Want a a relatively easy thing to do relationship wise? Find out what your favorite “love language” is AND what your partners, friends or family members is/are.
I read Gary Chapman’s book called “The five love languages” about 10 years ago and I used it in my relationship at the time. It was really interesting to see that I was a “quality time” guy (see the 5 languages and definitions below) and my partner then, was “acts of service”. So, I liked to show and receive love by talking, fully present, with her and having her listen attentively. She was different in that she would clean the house or do things for me to show her love (acts of service). Interestingly we would get into fights because of this. I wanted her to stop cleaning, for example, and just “be present” with me and being present didn’t do anything for her, just like the cleaning didn’t make me feel like I was loved by her. After reading the book, we had a pretty big aha! We then talked about our love languages and asked each what we would like in daily “love gesture”. For me, I wanted a “two minute time out”, so we would take at least two minutes a day to visit, without doing anything else. For her, I made the bed daily. This may sound small but it was powerful for us.
Is one reason we attract relationships in our lives is to learn about expanding the way we love? I can say for me, that going through this I learned about a different way of loving that wasn’t my natural way of loving and in my growth my relationship grew. I find the 5 love language process simple, but powerful.
The 5 love languages below are from Gary Chapman’s website: http://www.5lovelanguages.com/. It has a lot of information and a free, short quiz if you want to test out what kind of love language is most important to you.
Words of Affirmation
Actions don’t always speak louder than words. If this is your love language, unsolicited compliments mean the world to you. Hearing the words, “I love you,” are important—hearing the reasons behind that love sends your spirits skyward. Insults can leave you shattered and are not easily forgotten.
In the vernacular of Quality Time, nothing says, “I love you,” like full, undivided attention. Being there for this type of person is critical, but really being there—with the TV off, fork and knife down, and all chores and tasks on standby—makes your significant other feel truly special and loved. Distractions, postponed dates, or the failure to listen can be especially hurtful.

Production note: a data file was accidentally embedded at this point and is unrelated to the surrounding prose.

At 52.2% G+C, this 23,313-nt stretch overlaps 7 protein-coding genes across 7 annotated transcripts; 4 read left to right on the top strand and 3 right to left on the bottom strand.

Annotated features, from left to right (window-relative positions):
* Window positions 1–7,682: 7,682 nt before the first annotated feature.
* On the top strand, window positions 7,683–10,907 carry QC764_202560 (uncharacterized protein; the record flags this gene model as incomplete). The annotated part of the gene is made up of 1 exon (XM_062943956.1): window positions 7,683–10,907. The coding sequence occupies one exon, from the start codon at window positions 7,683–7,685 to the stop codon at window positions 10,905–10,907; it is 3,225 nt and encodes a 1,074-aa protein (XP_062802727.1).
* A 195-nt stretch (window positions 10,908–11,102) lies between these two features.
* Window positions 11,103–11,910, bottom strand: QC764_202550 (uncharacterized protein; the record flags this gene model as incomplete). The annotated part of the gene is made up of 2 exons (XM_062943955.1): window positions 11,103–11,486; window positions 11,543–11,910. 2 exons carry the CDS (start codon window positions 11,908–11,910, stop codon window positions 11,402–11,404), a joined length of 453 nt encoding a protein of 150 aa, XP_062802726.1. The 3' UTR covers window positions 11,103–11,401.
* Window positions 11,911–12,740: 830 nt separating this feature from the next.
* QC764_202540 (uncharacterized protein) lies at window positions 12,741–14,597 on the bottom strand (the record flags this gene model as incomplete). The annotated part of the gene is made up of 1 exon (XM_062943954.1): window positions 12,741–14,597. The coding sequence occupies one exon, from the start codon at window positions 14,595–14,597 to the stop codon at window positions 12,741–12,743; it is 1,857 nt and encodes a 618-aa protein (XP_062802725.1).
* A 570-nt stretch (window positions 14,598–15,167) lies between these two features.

Don’t mistake this love language for materialism; the receiver of gifts thrives on the love, thoughtfulness, and effort behind the gift. If you speak this language, the perfect gift or gesture shows that you are known, you are cared for, and you are prized above whatever was sacrificed to bring the gift to you. A missed birthday, anniversary, or a hasty, thoughtless gift would be disastrous—so would the absence of everyday gestures.
Acts of Service
Can vacuuming the floors really be an expression of love? Absolutely! Anything you do to ease the burden of responsibilities weighing on an “Acts of Service” person will speak volumes. The words he or she most want to hear: “Let me do that for you.” Laziness, broken commitments, and making more work for them tell speakers of this language their feelings don’t matter.
This language isn’t all about the bedroom. A person whose primary language is Physical Touch is, not surprisingly, very touchy. Hugs, pats on the back, holding hands, and thoughtful touches on the arm, shoulder, or face—they can all be ways to show excitement, concern, care, and love. Physical presence and accessibility are crucial, while neglect or abuse can be unforgivable and destructive.